Navy moves to alleviate shipbuilding delays through workforce development and industry collaboration

By Nick Wilson  / April 17, 2024

The Navy today unveiled a series of new initiatives to tackle shipbuilding delays by refining contracting strategies, improving collaboration with industry and strengthening the workforce involved in designing, contracting and building naval vessels.

Assistant Navy Secretary for Research, Development and Acquisition Nickolas Guertin told lawmakers he signed several memos earlier today directing these efforts to alleviate schedule challenges identified across key acquisition programs by a recent shipbuilding review.

Appearing before the House Armed Services seapower and projection forces subcommittee, Guertin said one of these “action memos” is intended to refine the Navy’s acquisition and contracting strategy to provide better incentives to shipbuilders and suppliers.

“Some of our contracts didn't provide the right balance of risk and reward to industry and balance that with the needs of the government,” he said. “So, I've asked my contracting officers to take a hard look at the mechanisms we're using for incentive clauses to better match what motivates their behavior, and what balances our risks between the two sides of that business agreement between industry and government.”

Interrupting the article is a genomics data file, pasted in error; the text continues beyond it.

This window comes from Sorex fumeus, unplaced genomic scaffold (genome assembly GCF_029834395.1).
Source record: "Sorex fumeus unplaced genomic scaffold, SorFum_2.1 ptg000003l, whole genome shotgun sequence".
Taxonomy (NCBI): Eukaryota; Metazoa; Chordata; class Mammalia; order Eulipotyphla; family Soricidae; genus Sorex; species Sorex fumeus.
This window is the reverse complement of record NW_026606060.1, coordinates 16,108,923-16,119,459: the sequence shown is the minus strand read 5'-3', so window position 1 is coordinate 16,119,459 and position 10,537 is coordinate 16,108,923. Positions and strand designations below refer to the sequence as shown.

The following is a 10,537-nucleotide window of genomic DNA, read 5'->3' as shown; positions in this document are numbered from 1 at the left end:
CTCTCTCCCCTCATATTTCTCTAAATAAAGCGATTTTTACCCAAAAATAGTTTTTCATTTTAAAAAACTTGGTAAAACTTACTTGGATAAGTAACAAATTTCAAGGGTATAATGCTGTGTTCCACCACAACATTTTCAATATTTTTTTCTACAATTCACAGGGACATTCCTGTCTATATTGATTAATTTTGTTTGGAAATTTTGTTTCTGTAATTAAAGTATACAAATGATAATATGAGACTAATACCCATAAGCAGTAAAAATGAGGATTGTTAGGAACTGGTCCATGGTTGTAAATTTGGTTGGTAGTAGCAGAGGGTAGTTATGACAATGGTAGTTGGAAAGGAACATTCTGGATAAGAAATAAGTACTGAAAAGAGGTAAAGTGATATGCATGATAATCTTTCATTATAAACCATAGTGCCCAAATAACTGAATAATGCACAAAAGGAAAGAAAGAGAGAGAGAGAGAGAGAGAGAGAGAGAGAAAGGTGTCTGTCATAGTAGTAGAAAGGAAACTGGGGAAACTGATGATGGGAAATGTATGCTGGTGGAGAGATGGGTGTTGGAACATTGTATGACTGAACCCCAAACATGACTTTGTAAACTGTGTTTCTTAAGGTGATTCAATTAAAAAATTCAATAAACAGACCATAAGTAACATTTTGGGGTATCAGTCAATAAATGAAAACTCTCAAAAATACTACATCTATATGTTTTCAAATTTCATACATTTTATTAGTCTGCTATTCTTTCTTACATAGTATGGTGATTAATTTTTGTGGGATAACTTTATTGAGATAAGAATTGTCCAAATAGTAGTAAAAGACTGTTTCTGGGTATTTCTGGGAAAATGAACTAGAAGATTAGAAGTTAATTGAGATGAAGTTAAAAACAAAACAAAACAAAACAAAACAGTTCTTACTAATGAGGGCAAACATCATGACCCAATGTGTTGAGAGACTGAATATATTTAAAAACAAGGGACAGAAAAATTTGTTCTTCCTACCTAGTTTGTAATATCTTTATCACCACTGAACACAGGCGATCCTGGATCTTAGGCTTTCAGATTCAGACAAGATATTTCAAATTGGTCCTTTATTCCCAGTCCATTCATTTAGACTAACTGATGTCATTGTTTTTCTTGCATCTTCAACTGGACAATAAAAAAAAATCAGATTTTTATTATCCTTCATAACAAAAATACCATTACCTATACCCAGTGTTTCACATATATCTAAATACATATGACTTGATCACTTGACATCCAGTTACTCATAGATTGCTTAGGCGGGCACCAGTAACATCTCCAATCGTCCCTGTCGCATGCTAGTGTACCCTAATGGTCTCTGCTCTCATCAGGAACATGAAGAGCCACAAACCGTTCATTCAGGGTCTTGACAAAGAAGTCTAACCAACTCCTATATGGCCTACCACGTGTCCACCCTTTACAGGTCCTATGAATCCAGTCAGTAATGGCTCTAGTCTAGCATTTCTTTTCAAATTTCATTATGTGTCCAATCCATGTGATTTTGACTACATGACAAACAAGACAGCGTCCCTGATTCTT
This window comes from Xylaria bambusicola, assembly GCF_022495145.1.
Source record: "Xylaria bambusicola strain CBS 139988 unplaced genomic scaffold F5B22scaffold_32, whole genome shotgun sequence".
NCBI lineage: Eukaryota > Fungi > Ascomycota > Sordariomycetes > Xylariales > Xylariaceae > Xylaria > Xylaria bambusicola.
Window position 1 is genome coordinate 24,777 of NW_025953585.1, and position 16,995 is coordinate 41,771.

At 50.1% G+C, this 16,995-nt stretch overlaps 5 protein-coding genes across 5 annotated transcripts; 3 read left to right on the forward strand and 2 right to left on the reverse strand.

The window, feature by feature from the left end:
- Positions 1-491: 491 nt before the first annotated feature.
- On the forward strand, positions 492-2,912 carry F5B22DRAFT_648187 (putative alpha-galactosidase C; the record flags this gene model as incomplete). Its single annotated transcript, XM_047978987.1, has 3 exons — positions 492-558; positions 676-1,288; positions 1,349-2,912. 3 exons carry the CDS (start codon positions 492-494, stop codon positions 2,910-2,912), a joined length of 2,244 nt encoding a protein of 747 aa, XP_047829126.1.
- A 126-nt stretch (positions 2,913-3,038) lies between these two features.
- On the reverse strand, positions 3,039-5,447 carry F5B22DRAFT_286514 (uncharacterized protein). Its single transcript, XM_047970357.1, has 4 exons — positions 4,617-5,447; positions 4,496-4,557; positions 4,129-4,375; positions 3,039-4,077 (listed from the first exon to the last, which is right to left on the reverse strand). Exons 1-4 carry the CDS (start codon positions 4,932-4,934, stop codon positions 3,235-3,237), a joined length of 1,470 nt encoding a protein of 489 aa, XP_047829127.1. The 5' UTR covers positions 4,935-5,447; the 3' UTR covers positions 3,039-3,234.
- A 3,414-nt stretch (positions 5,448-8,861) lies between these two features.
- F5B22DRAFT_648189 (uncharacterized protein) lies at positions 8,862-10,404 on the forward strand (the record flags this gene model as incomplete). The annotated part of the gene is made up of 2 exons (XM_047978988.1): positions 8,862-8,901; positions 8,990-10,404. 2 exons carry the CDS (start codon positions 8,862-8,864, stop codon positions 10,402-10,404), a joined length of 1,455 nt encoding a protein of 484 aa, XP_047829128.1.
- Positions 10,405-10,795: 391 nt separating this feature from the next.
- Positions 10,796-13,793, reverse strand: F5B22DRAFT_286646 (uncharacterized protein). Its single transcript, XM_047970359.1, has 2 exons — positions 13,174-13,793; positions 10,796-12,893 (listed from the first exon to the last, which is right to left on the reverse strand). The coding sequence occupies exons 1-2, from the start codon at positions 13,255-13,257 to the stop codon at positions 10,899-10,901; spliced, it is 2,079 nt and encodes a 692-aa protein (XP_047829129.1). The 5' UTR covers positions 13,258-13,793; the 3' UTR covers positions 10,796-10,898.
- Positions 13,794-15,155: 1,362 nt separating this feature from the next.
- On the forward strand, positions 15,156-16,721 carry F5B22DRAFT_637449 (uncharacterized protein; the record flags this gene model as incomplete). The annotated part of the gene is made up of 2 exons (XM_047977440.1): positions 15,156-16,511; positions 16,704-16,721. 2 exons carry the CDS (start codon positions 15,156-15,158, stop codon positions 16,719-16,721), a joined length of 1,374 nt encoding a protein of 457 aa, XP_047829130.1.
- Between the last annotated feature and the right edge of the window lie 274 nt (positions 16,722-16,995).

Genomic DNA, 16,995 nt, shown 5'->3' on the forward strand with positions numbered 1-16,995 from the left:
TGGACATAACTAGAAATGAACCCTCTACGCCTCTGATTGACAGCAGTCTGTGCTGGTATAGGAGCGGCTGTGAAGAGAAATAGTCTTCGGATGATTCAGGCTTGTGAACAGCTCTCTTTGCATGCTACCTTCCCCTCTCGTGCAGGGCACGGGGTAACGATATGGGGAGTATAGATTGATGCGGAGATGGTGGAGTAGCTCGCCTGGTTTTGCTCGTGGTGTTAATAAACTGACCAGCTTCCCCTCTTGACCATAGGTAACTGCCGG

A separate memo looks to bolster the Navy’s design and engineering workforce, which has been allowed to atrophy in recent years, according to Guertin. The service also plans to increase its ranks of contracting officers, he added, saying the Navy has a shortage of experienced personnel in these positions.

“We need to get into a better place [so] we can understand how to interact fluidly, flexibly and efficiently with industry, so we do a better job of building these ships,” he said.

A third memo focuses on bolstering the pool of skilled shipyard labor including welders, pipe fitters and electricians.

“We need to stop thinking of them as fungible and think of them as strategic assets,” Guertin said. “We're going to be working with industry closely to develop the pipelines and think about how we do that work more artfully.”

Finally, the Navy will look for new ways to use industrial base investments to boost performance and reduce delays. While the service is looking for new ways to invest, it is seeing a positive return on funds that have already been appropriated and spent, he added.

Guertin’s comments provide the most detailed explanation to date on the Navy’s approach to tackling the shipbuilding delays identified in the report. Last week, Navy Secretary Carlos Del Toro indicated the service does have a plan but provided few specifics.

The Navy’s office of strategic assessment has been directed to “take a deep dive into the opportunities for improvement” identified in the review and to “develop innovative new approaches for how the Navy can better organize itself to procure ships more effectively,” Del Toro said at the time.

The 45-day shipbuilding review, directed in January to gauge the health of critical acquisition programs, found that the lead Columbia-class submarine (SSBN-826) is approximately 12-16 months behind schedule, block IV and V Virginia-class boats are 36 and 24 months late respectively, and the lead Constellation-class frigate (FFG-62) is delayed by as much as three years.